Earthquakes not only rattle the Earth, but they radically change the landscape. The Chilean earthquake that struck on Feb. 27 changed the country's landscape by raising the ground by more than 8 feet (2.5 meters) near the coast and sinking land farther inward, a recent study found. See more amazing pictures
Watching the ice melt
Watchdog Earth is keeping an eye on earth changes and the environment both in Louisville, Ky., and globally. Join award-winning environmental writer James Bruggers in this daily discussion.
Of evolving earth and environment…
This generation will soberly remember the years 2010-2011 as the time and era when the earth struck back. Pollution, destructive over-fishing and commercial exploitation are threatening the planets cradle of life. There are signs that marine life is falling right at the bottom of the food web as the result of global warming, which could set in train a series of aggravating feedback effects on climate change.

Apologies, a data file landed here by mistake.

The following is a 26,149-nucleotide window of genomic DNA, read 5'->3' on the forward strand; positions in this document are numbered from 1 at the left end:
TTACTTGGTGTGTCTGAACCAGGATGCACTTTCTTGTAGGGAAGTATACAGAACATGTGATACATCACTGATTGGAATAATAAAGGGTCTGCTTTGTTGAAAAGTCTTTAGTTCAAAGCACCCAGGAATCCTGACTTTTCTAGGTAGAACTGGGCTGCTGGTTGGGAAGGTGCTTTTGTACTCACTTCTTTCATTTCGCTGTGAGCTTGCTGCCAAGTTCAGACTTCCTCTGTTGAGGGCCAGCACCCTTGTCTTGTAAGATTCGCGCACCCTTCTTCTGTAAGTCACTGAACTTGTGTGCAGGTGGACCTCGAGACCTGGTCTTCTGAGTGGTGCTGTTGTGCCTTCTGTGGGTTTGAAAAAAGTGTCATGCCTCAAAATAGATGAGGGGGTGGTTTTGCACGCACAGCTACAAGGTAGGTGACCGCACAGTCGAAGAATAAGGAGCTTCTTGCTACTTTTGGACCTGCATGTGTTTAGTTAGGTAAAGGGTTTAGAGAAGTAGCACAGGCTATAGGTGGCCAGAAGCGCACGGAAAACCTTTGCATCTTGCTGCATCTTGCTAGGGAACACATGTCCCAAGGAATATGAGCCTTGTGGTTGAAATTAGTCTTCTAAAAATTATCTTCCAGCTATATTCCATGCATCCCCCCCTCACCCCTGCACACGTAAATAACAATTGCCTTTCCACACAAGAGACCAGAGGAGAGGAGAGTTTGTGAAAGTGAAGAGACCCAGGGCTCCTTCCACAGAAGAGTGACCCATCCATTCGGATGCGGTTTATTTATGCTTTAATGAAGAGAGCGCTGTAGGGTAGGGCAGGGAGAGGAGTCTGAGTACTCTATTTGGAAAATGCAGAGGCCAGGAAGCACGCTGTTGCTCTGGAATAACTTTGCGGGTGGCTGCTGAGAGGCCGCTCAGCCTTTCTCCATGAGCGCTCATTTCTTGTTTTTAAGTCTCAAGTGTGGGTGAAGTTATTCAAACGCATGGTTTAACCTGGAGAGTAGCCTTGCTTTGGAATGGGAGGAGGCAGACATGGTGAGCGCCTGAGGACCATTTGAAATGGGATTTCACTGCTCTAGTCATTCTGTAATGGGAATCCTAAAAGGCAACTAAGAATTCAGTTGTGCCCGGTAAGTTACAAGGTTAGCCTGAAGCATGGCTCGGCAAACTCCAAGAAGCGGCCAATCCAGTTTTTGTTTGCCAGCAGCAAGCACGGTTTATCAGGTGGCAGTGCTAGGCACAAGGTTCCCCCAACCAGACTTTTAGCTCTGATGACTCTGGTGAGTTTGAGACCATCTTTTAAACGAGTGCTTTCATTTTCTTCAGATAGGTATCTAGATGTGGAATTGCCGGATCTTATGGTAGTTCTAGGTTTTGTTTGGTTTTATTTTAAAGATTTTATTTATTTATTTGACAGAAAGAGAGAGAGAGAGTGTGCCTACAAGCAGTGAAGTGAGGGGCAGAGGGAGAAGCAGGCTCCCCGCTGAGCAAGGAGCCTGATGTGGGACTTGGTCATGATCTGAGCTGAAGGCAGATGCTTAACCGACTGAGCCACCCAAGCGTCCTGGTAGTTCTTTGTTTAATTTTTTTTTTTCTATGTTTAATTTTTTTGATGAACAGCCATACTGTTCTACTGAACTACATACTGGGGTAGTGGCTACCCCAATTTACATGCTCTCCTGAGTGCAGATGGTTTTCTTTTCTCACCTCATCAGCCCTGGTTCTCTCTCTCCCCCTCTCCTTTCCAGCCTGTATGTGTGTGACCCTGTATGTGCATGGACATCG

Bevis Ph.D. ’78 Measures Greenland’s Melting Ice
When you step on a spring-loaded scale, the spring compresses, computes your weight, and then decompresses as you step off the scale. Prof. Michael Bevis Ph.D. ’78, Ohio State University, is applying this concept of springs to the Greenland Ice sheet, using the Earth as a spring. The Earth is almost a perfect elastic; when you take mass off the Earth’s crust, the surface rises, much like a spring would. Bevis first discovered this phenomenon when studying the Amazon River and since applied it to Greenland for climate change research.